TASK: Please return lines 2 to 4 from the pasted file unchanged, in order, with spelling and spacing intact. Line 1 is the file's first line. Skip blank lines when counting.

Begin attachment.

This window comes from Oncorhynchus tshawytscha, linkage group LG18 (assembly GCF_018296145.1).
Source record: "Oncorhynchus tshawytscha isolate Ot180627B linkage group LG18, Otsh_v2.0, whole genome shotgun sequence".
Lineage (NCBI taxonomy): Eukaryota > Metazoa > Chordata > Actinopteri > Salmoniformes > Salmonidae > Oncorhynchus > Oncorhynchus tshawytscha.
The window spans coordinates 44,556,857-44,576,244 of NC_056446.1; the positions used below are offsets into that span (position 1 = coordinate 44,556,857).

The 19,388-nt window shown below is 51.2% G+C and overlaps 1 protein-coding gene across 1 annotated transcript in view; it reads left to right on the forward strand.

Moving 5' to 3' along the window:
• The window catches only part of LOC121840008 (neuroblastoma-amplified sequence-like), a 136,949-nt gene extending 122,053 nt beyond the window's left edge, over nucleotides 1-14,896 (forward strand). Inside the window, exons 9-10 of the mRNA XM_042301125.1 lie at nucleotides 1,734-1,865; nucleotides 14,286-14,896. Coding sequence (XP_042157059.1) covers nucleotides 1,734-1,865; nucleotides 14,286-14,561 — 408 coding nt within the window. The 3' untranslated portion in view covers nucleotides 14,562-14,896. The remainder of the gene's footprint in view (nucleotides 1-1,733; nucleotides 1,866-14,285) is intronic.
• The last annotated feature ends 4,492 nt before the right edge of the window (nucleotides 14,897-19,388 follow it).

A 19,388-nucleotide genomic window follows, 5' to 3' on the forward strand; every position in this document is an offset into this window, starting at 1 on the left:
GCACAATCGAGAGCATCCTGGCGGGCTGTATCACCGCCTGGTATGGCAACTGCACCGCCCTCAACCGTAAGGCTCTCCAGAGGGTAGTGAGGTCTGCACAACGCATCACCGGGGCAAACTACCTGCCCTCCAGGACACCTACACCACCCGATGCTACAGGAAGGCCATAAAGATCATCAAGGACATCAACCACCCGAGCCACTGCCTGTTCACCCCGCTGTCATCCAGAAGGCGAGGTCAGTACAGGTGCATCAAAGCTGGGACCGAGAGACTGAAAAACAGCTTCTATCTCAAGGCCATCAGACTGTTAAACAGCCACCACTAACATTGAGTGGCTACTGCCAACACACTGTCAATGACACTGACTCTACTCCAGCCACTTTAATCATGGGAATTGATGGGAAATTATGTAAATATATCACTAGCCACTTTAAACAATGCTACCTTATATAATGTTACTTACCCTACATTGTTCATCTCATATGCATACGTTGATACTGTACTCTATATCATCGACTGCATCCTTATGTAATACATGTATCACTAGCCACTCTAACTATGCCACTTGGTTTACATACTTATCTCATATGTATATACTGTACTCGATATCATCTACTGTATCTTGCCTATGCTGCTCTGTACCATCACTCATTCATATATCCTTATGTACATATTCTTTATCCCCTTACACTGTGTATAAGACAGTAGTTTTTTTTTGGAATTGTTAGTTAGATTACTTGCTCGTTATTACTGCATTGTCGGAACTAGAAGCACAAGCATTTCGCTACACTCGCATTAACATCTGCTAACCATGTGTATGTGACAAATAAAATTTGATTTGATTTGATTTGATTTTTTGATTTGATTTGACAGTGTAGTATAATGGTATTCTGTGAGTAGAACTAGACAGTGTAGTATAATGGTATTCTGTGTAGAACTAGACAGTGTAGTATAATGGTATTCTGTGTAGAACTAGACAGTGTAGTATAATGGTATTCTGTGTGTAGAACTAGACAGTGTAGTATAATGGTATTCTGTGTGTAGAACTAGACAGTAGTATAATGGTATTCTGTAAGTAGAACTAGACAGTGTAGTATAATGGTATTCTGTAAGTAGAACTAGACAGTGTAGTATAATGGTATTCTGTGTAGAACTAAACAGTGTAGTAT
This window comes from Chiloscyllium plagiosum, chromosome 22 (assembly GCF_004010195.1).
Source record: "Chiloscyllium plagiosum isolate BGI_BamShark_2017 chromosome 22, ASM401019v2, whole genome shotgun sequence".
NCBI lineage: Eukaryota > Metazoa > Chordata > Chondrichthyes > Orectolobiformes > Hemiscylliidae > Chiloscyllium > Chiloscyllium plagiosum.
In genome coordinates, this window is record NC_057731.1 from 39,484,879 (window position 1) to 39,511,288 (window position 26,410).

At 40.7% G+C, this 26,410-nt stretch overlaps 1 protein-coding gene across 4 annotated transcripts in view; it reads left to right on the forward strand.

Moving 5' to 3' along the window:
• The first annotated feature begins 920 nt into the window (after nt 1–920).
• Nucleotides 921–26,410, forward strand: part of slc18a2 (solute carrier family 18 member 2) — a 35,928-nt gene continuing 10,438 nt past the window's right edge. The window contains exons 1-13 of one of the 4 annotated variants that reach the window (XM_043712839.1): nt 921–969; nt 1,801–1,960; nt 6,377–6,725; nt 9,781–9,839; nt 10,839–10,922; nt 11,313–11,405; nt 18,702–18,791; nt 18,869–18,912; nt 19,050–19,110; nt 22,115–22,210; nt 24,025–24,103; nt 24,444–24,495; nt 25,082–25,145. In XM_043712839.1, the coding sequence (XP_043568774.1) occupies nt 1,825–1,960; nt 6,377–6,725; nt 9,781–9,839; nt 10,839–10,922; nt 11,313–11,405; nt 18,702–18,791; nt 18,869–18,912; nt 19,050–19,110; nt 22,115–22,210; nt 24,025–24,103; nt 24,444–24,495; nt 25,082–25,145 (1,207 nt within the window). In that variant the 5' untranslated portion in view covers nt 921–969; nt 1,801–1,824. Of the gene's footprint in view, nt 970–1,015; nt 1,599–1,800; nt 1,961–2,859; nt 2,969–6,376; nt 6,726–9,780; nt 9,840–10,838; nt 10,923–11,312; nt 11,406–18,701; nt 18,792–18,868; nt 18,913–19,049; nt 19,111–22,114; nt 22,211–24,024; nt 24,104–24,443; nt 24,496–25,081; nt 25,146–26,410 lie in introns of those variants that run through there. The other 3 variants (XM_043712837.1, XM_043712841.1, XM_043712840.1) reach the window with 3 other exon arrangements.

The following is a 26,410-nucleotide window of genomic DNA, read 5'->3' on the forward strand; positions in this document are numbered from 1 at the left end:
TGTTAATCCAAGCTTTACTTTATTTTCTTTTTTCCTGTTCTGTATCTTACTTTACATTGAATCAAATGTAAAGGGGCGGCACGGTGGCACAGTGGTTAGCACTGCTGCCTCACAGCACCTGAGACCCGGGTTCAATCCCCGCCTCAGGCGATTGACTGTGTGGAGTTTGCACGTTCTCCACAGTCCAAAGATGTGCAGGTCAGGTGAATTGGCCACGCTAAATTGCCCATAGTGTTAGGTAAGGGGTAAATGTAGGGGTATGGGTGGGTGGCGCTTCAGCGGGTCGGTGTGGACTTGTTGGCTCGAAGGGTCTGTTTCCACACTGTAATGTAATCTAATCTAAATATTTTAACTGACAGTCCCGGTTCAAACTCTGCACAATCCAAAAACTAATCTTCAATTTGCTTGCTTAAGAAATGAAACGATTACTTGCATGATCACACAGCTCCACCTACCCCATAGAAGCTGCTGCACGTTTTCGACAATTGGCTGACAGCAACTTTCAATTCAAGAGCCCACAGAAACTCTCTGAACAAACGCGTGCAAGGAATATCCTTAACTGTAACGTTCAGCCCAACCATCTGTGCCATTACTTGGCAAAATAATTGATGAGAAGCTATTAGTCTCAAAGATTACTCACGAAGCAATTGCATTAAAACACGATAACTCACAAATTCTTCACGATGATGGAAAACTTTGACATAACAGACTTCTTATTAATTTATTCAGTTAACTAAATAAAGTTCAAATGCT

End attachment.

Source record: "Oncorhynchus tshawytscha isolate Ot180627B linkage group LG18, Otsh_v2.0, whole genome shotgun sequence".
Lineage (NCBI taxonomy): Eukaryota > Metazoa > Chordata > Actinopteri > Salmoniformes > Salmonidae > Oncorhynchus > Oncorhynchus tshawytscha.
The window spans coordinates 44,556,857-44,576,244 of NC_056446.1; the positions used below are offsets into that span (position 1 = coordinate 44,556,857).